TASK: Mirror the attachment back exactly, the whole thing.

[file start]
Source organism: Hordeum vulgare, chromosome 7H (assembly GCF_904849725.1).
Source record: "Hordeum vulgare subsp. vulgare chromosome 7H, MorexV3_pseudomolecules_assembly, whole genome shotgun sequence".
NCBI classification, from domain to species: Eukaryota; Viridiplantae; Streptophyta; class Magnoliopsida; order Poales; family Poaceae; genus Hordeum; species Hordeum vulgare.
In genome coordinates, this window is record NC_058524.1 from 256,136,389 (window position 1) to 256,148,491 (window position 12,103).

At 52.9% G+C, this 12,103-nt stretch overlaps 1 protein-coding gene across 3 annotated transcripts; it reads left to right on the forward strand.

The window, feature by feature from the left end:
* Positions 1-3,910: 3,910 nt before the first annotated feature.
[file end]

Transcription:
Source organism: Hordeum vulgare, chromosome 7H (assembly GCF_904849725.1).
Source record: "Hordeum vulgare subsp. vulgare chromosome 7H, MorexV3_pseudomolecules_assembly, whole genome shotgun sequence".
NCBI classification, from domain to species: Eukaryota; Viridiplantae; Streptophyta; class Magnoliopsida; order Poales; family Poaceae; genus Hordeum; species Hordeum vulgare.
In genome coordinates, this window is record NC_058524.1 from 256,136,389 (window position 1) to 256,148,491 (window position 12,103).

At 52.9% G+C, this 12,103-nt stretch overlaps 1 protein-coding gene across 3 annotated transcripts; it reads left to right on the forward strand.

The window, feature by feature from the left end:
* Positions 1-3,910: 3,910 nt before the first annotated feature.